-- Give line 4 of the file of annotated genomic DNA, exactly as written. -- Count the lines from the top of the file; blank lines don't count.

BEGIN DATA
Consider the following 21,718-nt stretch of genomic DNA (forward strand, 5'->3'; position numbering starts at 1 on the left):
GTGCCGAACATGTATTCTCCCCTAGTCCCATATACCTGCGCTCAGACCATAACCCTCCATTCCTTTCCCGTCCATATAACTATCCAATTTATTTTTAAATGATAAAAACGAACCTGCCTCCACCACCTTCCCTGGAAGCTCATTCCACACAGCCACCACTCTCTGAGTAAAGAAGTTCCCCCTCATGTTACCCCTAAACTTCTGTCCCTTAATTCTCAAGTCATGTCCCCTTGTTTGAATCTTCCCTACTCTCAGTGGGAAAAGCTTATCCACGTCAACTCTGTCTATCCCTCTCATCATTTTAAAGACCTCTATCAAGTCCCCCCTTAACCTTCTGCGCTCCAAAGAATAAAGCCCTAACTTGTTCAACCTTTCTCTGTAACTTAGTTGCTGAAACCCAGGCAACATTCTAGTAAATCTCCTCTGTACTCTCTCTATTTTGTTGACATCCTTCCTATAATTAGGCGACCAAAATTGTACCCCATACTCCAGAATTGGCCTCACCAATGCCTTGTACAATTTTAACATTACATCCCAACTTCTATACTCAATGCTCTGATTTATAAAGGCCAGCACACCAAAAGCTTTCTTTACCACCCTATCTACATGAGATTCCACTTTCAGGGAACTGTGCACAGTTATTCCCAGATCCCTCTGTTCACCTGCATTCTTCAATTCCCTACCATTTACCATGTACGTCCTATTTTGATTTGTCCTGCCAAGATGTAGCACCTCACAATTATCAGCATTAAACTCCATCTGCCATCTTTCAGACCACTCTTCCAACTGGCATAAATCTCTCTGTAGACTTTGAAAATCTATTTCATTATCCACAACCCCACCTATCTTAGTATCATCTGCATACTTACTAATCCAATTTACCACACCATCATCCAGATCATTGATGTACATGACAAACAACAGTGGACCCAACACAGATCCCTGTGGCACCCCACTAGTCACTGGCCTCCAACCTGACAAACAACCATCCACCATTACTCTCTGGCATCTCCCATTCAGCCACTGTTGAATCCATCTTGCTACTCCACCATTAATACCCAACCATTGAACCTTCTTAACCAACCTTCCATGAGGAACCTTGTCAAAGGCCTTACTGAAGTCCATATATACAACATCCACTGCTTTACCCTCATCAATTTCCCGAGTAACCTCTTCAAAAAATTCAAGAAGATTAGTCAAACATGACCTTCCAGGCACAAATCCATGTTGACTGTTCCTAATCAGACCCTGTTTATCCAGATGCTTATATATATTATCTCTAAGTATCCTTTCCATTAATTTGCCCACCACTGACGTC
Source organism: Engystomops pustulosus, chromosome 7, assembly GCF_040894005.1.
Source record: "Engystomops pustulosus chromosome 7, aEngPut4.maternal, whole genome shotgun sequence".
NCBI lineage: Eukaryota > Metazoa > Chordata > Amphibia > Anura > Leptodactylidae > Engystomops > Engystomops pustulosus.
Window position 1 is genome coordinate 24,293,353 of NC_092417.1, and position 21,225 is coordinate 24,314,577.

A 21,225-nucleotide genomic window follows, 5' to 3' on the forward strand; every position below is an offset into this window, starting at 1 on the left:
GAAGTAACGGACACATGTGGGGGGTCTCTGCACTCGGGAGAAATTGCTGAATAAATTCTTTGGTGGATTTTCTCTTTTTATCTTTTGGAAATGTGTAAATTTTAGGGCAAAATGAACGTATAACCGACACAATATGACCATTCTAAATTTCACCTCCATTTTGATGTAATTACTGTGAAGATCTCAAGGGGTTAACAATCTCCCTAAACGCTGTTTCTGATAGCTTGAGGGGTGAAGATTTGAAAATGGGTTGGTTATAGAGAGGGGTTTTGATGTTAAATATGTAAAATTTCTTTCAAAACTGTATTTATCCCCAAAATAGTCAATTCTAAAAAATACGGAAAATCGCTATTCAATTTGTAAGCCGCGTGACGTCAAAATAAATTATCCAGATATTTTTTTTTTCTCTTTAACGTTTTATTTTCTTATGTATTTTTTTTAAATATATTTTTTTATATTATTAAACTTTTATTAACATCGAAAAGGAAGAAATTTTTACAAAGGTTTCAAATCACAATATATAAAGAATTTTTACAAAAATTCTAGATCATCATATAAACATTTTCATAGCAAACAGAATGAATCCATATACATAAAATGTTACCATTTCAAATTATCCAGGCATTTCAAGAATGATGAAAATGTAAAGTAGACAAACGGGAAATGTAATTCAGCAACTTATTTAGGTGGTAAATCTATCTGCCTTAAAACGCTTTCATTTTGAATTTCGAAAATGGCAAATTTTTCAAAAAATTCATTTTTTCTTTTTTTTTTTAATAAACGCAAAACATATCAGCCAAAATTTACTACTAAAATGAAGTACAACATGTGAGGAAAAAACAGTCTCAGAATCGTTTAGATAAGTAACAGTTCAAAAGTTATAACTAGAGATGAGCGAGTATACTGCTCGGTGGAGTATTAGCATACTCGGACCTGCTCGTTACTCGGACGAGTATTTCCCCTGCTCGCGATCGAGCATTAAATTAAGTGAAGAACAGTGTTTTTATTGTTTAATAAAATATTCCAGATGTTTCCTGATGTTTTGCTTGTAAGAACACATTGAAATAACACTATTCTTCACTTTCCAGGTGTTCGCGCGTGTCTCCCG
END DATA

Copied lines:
Source record: "Engystomops pustulosus chromosome 7, aEngPut4.maternal, whole genome shotgun sequence".